The French play hard, or at least some French do. I have firsthand experience: our scuba instructor who on the first lesson just had us pitch ourselves overboard while he conducted a learn while doing lesson at a depth of 30 feet; a ski guide who was horrified that there were orange fences marking the crevasses on a glacier, he felt it marred the landscape. I thought a crevasse marker was a charming addition to my overall safety.
Last Friday morning, at the IACP conference, I met a new time of mad Frenchman: the Mad Scientist.
Herve’ This is the ‘father’ of molecular gastronomy; he is the only person to hold this doctorate. Google him up, his resume is endless.
On Friday, I believe his mission was to have us ask questions about how we cook, to be inquisitive, to be open to debunking or proving old wive’s tales and to always cook with love. Speaking in heavily accented English, he was a whirlwind of ideas, tossing them into the air and seeing what would happen next. Each concept led down the road to more and more questions. His only book that is available in English is “Molecular Gastronomy Exploring the Science of Flavor.” While you will learn some hard facts, like how to cook an egg, it’s more valuable as a tool to help you think about your cooking, and to understand why things happen.
Here are some of the ‘bon mots” that he tossed at us:
-He microwaved some eggs, which solidified them. As he held up the solid whites, he declared, “This is a miracle, better than the changing into the body of Christ.”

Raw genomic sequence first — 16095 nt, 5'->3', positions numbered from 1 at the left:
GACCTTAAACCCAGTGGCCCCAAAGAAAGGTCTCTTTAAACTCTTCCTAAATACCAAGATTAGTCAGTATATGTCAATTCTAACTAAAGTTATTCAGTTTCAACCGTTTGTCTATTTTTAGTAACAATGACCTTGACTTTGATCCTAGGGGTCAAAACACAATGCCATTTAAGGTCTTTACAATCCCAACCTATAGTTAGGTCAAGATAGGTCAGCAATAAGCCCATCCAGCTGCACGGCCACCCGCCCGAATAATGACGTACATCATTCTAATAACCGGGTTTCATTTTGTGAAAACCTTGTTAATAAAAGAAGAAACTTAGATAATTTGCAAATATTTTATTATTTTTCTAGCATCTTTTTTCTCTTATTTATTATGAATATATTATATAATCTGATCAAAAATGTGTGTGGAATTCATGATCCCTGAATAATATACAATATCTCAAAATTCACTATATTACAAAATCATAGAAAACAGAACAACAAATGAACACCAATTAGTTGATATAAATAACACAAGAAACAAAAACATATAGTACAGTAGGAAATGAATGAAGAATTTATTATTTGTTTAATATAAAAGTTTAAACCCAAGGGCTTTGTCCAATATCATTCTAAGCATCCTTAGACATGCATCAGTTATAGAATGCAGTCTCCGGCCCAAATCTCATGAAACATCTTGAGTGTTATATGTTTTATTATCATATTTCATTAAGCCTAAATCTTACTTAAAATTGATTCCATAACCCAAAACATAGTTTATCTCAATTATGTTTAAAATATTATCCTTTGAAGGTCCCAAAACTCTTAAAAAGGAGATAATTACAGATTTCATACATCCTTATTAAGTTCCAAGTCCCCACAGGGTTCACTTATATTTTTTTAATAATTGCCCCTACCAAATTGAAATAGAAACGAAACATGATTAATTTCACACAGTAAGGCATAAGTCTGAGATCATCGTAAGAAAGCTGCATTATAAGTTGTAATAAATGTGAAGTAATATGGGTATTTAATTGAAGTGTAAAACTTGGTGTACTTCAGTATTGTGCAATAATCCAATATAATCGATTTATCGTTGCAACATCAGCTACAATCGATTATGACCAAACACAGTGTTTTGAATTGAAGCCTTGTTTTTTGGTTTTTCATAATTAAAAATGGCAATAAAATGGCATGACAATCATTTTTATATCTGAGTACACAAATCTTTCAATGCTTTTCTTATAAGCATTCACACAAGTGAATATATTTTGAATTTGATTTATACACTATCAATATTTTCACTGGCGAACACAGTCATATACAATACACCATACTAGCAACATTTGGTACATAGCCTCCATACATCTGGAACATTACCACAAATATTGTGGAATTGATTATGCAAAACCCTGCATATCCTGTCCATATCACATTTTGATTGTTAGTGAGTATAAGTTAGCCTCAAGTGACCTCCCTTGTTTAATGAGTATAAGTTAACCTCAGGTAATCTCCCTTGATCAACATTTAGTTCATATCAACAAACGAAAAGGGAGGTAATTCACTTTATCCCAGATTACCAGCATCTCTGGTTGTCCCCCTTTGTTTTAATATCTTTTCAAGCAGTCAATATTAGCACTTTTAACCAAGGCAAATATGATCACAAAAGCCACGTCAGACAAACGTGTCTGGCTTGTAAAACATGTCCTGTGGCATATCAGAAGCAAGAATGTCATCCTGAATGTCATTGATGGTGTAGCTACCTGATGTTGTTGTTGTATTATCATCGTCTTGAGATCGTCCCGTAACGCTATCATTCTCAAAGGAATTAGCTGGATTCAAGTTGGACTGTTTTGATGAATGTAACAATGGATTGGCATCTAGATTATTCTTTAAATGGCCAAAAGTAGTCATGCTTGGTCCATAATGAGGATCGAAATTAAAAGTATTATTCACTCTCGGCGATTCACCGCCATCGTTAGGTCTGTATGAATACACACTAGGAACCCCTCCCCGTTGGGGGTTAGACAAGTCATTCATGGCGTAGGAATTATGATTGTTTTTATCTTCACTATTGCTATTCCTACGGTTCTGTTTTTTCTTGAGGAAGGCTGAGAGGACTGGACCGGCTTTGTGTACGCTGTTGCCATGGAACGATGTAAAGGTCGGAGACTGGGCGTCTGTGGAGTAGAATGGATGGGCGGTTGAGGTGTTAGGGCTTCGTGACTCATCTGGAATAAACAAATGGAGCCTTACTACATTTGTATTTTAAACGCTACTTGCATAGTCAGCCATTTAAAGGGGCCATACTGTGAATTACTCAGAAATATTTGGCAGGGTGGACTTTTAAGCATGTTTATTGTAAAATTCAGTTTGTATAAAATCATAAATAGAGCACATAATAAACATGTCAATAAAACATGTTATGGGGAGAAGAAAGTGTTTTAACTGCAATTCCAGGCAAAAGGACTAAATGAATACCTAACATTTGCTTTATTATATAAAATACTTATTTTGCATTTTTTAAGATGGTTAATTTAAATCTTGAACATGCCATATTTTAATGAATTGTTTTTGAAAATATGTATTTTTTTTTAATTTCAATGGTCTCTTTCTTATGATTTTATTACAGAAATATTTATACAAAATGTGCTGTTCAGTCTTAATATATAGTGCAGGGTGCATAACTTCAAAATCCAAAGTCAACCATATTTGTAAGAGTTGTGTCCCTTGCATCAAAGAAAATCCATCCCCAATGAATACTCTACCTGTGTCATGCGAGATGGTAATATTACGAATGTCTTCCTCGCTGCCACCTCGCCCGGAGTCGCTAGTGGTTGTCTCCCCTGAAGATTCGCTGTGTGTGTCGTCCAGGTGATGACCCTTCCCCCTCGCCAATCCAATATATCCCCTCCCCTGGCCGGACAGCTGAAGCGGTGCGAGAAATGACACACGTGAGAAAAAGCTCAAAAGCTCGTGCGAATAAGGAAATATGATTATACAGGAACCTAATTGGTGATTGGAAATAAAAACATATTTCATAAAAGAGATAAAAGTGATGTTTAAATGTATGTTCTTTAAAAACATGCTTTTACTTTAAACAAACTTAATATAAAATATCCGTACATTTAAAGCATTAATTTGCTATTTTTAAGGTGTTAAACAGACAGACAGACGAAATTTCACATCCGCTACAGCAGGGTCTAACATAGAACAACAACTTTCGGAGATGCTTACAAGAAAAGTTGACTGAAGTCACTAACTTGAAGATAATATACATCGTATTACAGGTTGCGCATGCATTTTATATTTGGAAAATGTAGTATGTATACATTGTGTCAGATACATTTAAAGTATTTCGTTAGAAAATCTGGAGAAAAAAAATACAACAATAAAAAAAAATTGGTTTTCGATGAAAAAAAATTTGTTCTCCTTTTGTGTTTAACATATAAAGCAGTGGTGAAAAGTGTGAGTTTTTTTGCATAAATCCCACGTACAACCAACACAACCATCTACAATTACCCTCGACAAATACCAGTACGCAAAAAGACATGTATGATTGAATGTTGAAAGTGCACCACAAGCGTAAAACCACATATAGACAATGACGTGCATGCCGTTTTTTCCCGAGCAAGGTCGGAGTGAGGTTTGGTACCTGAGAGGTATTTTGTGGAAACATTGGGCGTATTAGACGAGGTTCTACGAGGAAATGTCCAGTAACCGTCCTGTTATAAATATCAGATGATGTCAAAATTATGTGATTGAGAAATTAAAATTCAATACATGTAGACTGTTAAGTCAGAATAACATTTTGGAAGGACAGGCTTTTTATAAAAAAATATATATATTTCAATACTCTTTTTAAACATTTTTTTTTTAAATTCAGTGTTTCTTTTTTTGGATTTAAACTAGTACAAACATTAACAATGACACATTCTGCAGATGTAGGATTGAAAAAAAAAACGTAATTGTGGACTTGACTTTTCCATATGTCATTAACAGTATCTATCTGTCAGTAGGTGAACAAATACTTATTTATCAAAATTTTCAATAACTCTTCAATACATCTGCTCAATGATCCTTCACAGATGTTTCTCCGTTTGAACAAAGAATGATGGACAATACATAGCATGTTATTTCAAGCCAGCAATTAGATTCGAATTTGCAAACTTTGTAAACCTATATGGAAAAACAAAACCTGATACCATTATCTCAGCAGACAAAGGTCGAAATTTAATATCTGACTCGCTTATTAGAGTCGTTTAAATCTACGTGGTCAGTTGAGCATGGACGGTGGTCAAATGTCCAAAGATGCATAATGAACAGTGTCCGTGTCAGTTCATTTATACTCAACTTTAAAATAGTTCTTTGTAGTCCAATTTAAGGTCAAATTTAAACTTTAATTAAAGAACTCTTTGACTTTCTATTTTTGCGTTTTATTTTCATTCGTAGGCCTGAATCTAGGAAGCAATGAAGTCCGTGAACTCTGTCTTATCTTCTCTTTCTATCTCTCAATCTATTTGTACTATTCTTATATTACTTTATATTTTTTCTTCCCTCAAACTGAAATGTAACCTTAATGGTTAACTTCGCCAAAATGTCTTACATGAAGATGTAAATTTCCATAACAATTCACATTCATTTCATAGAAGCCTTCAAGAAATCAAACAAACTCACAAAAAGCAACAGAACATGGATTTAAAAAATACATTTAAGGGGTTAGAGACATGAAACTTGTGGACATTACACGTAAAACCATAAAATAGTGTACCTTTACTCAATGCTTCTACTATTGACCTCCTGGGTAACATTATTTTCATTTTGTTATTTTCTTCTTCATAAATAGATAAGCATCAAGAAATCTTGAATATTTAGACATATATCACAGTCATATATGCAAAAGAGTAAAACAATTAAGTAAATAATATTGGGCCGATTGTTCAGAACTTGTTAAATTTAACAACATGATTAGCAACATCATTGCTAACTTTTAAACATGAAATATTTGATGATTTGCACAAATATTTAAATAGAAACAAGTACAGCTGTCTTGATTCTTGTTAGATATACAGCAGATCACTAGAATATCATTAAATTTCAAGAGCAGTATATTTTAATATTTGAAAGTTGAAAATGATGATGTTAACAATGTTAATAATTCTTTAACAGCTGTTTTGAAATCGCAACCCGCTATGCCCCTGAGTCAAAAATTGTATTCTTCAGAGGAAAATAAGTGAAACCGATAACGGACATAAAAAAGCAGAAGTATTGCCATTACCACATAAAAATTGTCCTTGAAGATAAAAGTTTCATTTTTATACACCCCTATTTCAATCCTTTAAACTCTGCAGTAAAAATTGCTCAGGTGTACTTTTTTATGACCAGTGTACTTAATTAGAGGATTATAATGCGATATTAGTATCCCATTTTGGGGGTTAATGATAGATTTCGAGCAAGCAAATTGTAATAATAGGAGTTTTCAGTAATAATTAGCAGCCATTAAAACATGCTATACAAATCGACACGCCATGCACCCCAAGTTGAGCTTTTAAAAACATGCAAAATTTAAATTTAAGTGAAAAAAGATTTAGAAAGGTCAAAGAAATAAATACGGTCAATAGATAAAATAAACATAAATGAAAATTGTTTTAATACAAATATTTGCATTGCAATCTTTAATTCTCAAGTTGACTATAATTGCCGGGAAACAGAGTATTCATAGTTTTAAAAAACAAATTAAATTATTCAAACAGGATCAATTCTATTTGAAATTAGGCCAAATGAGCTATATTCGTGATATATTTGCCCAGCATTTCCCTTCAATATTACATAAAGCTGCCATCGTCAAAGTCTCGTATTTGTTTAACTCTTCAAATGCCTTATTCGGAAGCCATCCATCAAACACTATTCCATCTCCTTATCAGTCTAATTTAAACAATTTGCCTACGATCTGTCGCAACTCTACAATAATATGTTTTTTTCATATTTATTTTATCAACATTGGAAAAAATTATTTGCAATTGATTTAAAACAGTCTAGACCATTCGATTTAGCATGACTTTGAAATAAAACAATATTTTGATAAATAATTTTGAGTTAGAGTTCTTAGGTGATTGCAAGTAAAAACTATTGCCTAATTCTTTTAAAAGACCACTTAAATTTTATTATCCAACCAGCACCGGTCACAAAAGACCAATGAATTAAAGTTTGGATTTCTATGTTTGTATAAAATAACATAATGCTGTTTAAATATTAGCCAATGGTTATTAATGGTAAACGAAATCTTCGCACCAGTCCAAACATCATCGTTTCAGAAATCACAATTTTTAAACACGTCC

-“I trust nobody but the facts”
-“Is all this science useful? We are not beasts!”
-“Even chemists can smile”
-Regarding the current use of chemicals for altering natural food properties: “Should we use such products? Are we killing the guests?”
-“If a chef cannot make a stock, what can he make?”
-“Chocolate is fat! If you want to be slim with fat and chocolate, forget it!”
-“In the kitchen, flavor is the saint.”
-Debunking an old wives tale, “The mayonnaise will break if it is made in the presence of menstruating women. Is this true?”
-“Cooking. It is first love.”
His mind works so fast, it was difficult to keep pace. I had visions of harried assistants racing behind him, trying to catch his ideas, before he moved on to the next.
If you are interested in the science of cooking, taste, flavor, then make the effort and read his book.
The slide show at the top of this post are some of the slides used at the presentation. For a thoroughly committed scientist, he apparently felt that proofreading was not as important as the concept…but, I’m sure you get the point!